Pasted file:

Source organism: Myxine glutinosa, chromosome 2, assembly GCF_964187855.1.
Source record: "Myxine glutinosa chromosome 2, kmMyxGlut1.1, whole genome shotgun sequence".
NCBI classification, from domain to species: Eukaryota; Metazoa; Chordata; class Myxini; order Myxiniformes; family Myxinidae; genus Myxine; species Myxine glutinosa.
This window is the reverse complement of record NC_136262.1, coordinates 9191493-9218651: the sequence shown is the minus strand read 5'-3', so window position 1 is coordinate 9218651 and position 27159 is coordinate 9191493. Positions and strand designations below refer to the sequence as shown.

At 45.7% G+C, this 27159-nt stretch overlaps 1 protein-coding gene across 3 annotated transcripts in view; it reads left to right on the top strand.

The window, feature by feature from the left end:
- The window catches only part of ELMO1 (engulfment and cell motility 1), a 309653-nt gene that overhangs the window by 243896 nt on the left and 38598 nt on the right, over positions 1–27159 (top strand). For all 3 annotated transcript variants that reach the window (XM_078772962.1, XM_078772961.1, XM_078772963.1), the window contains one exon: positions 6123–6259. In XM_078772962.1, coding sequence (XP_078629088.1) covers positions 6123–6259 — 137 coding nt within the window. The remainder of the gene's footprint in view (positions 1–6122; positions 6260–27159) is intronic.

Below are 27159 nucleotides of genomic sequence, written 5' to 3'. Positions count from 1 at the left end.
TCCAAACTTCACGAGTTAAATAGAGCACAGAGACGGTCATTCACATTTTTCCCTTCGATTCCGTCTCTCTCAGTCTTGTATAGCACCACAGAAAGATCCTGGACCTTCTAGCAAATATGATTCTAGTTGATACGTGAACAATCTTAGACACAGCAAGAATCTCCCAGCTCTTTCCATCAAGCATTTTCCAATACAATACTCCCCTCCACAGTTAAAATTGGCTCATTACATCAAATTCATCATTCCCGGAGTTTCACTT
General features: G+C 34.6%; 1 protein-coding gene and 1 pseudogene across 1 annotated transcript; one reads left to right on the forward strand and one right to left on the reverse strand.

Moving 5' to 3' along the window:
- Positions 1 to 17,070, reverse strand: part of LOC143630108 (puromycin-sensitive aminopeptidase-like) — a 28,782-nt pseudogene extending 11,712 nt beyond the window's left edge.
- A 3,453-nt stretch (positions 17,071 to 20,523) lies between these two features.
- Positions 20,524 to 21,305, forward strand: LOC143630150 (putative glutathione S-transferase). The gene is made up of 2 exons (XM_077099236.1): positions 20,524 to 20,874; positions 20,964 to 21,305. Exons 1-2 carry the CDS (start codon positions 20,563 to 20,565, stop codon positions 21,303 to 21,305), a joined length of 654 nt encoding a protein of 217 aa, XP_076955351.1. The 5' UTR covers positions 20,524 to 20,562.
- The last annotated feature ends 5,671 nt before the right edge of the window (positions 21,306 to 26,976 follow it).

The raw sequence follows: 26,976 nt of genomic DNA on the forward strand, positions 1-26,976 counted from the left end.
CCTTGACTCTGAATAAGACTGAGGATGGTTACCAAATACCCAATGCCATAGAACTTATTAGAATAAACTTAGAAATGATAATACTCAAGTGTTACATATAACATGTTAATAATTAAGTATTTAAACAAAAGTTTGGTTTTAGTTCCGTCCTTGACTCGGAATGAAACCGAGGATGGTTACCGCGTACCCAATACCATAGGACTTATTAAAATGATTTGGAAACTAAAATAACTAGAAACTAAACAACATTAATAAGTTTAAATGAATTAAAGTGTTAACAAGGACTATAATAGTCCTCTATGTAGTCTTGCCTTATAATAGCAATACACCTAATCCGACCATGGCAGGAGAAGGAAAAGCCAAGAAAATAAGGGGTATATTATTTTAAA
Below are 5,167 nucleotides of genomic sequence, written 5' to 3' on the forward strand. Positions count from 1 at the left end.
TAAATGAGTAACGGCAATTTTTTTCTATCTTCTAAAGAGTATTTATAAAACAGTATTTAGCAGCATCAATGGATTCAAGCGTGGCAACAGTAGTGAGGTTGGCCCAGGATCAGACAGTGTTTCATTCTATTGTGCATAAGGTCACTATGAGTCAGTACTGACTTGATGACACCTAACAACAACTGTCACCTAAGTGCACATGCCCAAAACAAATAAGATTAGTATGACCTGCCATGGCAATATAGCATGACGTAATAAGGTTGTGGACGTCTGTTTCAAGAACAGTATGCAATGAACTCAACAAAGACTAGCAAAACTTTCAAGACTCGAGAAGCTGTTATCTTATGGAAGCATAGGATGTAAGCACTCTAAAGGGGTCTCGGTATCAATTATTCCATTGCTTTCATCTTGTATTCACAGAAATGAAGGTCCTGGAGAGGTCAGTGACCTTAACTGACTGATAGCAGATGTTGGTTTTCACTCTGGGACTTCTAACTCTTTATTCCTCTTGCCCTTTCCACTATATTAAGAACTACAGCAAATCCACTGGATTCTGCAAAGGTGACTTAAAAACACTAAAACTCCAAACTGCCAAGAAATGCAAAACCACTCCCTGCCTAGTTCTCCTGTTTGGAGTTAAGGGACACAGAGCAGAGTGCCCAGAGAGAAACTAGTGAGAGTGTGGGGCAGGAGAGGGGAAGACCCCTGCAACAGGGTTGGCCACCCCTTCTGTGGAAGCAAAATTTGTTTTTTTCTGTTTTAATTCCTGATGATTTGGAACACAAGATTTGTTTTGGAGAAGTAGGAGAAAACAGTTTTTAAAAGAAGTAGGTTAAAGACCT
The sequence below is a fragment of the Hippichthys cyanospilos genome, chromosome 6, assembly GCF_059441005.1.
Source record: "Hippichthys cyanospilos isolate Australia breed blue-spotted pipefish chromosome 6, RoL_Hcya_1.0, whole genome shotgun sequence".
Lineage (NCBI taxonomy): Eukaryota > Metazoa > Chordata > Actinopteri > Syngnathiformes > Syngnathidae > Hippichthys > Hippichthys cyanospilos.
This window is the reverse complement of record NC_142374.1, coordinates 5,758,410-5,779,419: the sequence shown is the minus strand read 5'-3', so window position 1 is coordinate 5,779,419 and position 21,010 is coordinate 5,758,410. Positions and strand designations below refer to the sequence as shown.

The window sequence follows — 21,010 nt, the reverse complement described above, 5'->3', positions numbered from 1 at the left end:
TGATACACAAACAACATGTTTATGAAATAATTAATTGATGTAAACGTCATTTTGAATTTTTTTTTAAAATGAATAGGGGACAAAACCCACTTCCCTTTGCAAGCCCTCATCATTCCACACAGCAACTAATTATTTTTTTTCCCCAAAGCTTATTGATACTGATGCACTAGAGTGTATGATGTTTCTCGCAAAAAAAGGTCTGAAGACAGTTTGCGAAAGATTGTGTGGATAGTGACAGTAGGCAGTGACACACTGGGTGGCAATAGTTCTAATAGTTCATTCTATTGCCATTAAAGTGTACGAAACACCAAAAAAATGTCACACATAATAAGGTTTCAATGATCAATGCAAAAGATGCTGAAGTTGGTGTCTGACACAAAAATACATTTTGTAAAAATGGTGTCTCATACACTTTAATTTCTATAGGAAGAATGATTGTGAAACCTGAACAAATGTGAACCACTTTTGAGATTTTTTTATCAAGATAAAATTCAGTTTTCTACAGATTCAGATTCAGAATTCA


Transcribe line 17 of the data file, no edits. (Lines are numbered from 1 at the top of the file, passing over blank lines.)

CCTTGACTCTGAATAAGACTGAGGATGGTTACCAAATACCCAATGCCATAGAACTTATTAGAATAAACTTAGAAATGATAATACTCAAGTGTTACATATAACATGTTAATAATTAAGTATTTAAACAAAAGTTTGGTTTTAGTTCCGTCCTTGACTCGGAATGAAACCGAGGATGGTTACCGCGTACCCAATACCATAGGACTTATTAAAATGATTTGGAAACTAAAATAACTAGAAACTAAACAACATTAATAAGTTTAAATGAATTAAAGTGTTAACAAGGACTATAATAGTCCTCTATGTAGTCTTGCCTTATAATAGCAATACACCTAATCCGACCATGGCAGGAGAAGGAAAAGCCAAGAAAATAAGGGGTATATTATTTTAAA